« AnteriorContinuar »
TO LADY AUSTEN.
Dear ANNA-between friend and friend, Prose answers every common end; Serves, in a plain and homely way, To express the occurrence of the day; Our health, the weather, and the news; What walks we take, what books we chuse ; And all the floating thoughts we find Upon the surface of the mind.
But when a poet takes the pen, Far more alive than other men, He feels a gentle tingling come Down to his finger and his thumb, Derived from nature's noblest part, The centre of a glowing heart: And this is what the World, who knows No flights above the pitch of prose, His more sublime vagaries slighting, Denominates an itch for writing. No wonder I, who scribble rhyme To catch the triflers of the time, And tell them truths divine and clear, Which, couch'd in prose, they will not hear; Who labour hard to allure and draw The loiterers I never saw, Should feel that itching, and that tingling, With all my purpose intermingling,
To your intrinsic merit true,
Mysterious are His ways, whose power
* An obscure part of Olney, adjoining to the residence of Cowper, which faced tbe market-place.
# Lady Austen's residence in France.
But day by day, and year by year, Will make the dark enigma clear ; And furnish us, perhaps, at last, Like other scenes already past, With proof, that we and our affairs Are part of a Jehovah's cares: For God unfolds, by slow degrees, The purport of his deep decrees; Sheds every hour a clearer light In aid of our defective sight; And spreads, at length, before the soul, A beautiful and perfect whole, Which busy man's inventive brain Toils to anticipate in vain.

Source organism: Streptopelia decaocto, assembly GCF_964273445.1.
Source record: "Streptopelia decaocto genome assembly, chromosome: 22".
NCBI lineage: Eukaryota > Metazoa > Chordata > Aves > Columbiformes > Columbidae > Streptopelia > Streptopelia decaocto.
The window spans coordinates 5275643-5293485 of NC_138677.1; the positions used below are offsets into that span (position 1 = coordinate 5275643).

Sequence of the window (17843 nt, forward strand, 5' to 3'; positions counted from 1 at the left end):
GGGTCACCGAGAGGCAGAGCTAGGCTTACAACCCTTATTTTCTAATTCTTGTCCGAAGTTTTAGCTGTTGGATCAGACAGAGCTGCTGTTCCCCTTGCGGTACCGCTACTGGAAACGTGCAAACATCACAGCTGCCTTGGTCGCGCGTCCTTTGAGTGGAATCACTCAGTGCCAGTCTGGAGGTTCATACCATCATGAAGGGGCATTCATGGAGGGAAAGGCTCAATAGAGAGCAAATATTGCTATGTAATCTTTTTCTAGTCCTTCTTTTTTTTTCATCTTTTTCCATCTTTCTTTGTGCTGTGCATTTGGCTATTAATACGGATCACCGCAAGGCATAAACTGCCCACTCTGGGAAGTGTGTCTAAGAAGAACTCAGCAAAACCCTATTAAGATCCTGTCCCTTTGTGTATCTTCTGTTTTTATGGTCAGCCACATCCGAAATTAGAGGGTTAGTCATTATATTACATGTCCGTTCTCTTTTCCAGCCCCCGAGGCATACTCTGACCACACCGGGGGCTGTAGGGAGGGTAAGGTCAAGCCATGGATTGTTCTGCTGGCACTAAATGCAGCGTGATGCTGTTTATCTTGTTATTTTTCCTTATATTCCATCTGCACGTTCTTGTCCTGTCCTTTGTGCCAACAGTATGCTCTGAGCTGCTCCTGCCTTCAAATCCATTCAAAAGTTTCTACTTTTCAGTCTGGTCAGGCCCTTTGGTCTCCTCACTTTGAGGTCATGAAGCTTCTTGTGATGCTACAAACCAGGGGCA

Say, Anna, had you never known The beauties of a rose full blown, Could you, though luminous your eye, By looking on the bud, descry, Or guess, with a prophetic power, The future splendour of the flower? Just so the Omnipotent, who turns The system of a world's concerns, From mere minutiæ can educe Events of most important use; And bid a dawning sky display The blaze of a meridian day. The works of man, tend, one and all, As needs they must, from great to small; And vanity absorbs at length The monuments of human strength.
But who can tell how vast the plan
Not that I deem, or mean to call
MRS. MONTAGU'S FEATHER-HANGINGS.
The Birds put off their every hue,
The Peacock sends his heavenly dyes,
To the same patroness resort,